“Isolating Liberia, Sierra Leone and Guinea is not in any way contributing to the fight against this disease,” Information Minister Lewis Brown said. “How do we get in the kinds of supplies that we need? How do we get experts to come to our country? Is that African solidarity?”  

Some information for this report provided by AP.

You May Like

Video One Year After Thai Coup, No End in Sight for Military Rule

Since carrying out the May 22, 2014 coup, the general has retired from the military but is still firmly in charge More

Goodbye, New York

This is what the fastest-growing big cities in America have in common More

Job-Seeking Bangladeshis Risk Lives to Find Work

The number of Bangladeshi migrants on smugglers’ boats bound for Southeast Asian countries has soared in the past two years More

This forum has been closed.
Comment Sorting
Comments
     
by: eusebio manuel vestias from: Portugal
August 27, 2014 7:21 AM
Ebola is a problem of global society the international community must leam from the mistakes and take seriously the communicable diseases more investment and more reserch

Featured Videos

Your JavaScript is turned off or you have an old version of Adobe's Flash Player. Get the latest Flash player.
Turkey's Main Opposition Party Hopes for Election Breakthroughi
X
May 22, 2015 10:23 AM
Turkey’s main opposition Republican People’s Party has sought an image change ahead of the June 7 general election. The move comes after suffering successive defeats at the hands of the Islamist-rooted AK Party, which has portrayed it as hostile to religion. Dorian Jones reports from the western city of Izmir.
Video

Video Turkey's Main Opposition Party Hopes for Election Breakthrough

Turkey’s main opposition Republican People’s Party has sought an image change ahead of the June 7 general election. The move comes after suffering successive defeats at the hands of the Islamist-rooted AK Party, which has portrayed it as hostile to religion. Dorian Jones reports from the western city of Izmir.
Video

Video Europe Follows US Lead in Tackling ‘Conflict Minerals’

Metals mined from conflict zones in places like the Democratic Republic of Congo are often sold by warlords to buy weapons. This week European lawmakers voted to force manufacturers to prove that their supply chains are not inadvertently fueling conflicts and human rights abuses. Henry Ridgwell reports from London.
Video

Video Class Tackles Questions of Race, Discrimination

Unrest in some U.S. cities is more than just a trending news item at Ladue Middle School in St. Louis, Missouri. As VOA’s Kane Farabaugh reports, it’s a focus of a multicultural studies class engaging students in wide-ranging discussions about racial tensions and police aggression.
Video

Video Mind-Controlled Prosthetics Are Getting Closer

Scientists and engineers are making substantial advances towards the ultimate goal in prosthetics – creation of limbs that can be controlled by the wearer’s mind. Thanks to sophisticated sensors capable of picking up the brain’s signals, an amputee in Iceland is literally bringing us one step closer to that goal. VOA’s George Putic reports.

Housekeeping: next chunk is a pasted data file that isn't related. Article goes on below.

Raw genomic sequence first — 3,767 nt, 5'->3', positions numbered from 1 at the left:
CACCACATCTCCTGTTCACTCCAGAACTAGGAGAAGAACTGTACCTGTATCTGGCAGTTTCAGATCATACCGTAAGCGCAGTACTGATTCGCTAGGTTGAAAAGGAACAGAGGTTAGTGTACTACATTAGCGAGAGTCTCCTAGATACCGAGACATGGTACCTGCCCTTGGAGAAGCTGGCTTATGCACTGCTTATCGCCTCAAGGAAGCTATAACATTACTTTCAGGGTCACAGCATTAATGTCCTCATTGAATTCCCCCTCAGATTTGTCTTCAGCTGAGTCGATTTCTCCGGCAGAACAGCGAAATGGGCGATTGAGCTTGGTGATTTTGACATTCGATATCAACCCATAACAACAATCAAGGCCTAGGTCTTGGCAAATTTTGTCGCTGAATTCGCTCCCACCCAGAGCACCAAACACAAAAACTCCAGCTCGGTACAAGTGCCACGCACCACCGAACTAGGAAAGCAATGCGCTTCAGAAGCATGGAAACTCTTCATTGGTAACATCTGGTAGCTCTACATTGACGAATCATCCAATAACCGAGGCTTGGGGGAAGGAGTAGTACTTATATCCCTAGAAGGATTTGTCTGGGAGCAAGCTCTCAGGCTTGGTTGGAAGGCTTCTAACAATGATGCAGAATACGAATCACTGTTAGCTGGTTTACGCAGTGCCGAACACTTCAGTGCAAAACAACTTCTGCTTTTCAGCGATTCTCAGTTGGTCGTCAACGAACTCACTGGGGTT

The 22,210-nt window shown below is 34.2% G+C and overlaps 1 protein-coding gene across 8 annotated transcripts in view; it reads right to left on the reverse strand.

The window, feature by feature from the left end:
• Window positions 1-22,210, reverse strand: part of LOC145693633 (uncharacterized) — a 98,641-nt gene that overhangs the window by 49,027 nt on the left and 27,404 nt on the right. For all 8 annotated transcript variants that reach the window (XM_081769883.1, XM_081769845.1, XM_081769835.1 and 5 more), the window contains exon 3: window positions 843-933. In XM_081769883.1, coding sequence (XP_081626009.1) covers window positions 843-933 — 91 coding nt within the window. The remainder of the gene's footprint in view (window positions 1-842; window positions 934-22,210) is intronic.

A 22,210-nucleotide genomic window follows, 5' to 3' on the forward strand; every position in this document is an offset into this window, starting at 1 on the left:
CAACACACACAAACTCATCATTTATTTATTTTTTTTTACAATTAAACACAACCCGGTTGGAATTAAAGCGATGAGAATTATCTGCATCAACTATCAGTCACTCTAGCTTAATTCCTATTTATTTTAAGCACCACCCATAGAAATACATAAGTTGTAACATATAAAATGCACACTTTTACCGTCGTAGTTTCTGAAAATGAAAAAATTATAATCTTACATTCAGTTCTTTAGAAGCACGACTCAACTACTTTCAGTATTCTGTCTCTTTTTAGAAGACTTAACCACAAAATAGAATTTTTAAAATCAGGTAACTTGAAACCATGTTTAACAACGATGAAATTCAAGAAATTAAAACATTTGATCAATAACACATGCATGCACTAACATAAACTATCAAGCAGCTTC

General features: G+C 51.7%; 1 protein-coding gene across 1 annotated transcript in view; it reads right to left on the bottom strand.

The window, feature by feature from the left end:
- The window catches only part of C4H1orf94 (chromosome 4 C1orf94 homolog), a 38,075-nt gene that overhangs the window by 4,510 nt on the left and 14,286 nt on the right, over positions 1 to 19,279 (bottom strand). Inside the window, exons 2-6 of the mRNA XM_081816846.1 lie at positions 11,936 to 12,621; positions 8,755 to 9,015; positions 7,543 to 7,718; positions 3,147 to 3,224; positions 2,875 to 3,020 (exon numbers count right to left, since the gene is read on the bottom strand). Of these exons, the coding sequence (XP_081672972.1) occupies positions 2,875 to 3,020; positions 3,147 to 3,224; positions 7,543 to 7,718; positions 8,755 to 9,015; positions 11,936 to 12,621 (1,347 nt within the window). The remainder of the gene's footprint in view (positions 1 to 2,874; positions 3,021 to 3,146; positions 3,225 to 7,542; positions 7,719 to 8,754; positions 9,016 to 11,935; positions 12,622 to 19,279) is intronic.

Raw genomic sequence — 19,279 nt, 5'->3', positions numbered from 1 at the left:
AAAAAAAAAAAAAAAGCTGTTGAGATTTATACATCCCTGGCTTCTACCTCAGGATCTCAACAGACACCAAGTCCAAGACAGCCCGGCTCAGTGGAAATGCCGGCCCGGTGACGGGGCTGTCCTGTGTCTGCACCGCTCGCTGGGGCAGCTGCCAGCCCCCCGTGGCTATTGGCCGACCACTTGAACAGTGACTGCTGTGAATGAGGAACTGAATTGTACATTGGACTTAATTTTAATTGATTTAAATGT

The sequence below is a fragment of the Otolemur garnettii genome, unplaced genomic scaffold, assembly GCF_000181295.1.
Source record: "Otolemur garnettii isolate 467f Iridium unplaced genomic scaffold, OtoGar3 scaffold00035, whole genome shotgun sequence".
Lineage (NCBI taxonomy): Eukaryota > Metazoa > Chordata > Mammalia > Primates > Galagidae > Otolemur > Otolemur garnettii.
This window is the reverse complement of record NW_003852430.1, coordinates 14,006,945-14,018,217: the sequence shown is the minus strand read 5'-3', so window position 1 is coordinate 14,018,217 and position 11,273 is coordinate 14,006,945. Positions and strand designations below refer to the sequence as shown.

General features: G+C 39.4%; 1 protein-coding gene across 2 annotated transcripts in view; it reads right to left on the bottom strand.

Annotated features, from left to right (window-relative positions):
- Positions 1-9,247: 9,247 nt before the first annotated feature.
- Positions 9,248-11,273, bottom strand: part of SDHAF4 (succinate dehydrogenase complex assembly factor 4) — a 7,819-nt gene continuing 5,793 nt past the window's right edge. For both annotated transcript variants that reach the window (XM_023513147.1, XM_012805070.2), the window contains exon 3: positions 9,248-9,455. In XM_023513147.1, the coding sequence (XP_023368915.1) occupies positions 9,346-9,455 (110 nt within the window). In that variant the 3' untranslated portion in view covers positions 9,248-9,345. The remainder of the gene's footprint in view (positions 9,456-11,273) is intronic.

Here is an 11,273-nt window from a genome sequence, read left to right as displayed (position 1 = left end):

Video

Video Afghan Economy Sinks As Foreign Troops Depart

As international troops prepare to leave Afghanistan, and many foreign aid groups follow, Afghans are grappling with how the exodus will affect the country's fragile economy. Ayesha Tanzeem reports from the Afghan capital, Kabul.
Video

Video Poverty, Ignorance Force Underage Girls Into Marriage

The recent marriage of a 17-year old Chechen girl to a local police chief who was 30 years older and already had a wife caused an outcry in Russia and beyond. The bride was reportedly forced to marry and her parents were intimidated into giving their consent. The union spotlighted yet again the plight of many underage girls in developing countries. Zlatica Hoke reports poverty, ignorance and fear are behind the practice, especially in Asia and Africa.
Video

Video South Korea Marks Gwangju Uprising Anniversary

South Korea this week marked the 35th anniversary of a protest that turned deadly. The Gwangju Uprising is credited with starting the country’s democratic revolution after it was violently quelled by South Korea’s former military rulers. But as Jason Strother reports, some observers worry that democracy has recently been eroded.
Video

Video California’s Water System Not Created To Handle Current Drought

The drought in California is moving into its fourth year. While the state's governor is mandating a reduction in urban water use, most of the water used in California is for agriculture. But both city dwellers and farmers are feeling the impact of the drought. Some experts say the state’s water system was not created to handle long periods of drought. Elizabeth Lee reports from Ventura County, an agricultural region just northwest of Los Angeles.
Video

Video How to Clone a Mammoth: The Science of De-Extinction

An international team of scientists has sequenced the complete genome of the woolly mammoth. Led by the Swedish Museum of Natural History in Stockholm, the work opens the door to recreate the huge herbivore, which last roamed the Earth 4,000 years ago. VOA’s Rosanne Skirble considers the science of de-extinction and its place on the planet
Video

Video Blind Boy Defines His Life with Music

Cole Moran was born blind. He also has cognitive delays and other birth defects. He has to learn everything by ear. Nevertheless, the 12-year-old has had an insatiable love for music since he was born. VOA’s June Soh introduces us to the young phenomenal harmonica player.

VOA Blogs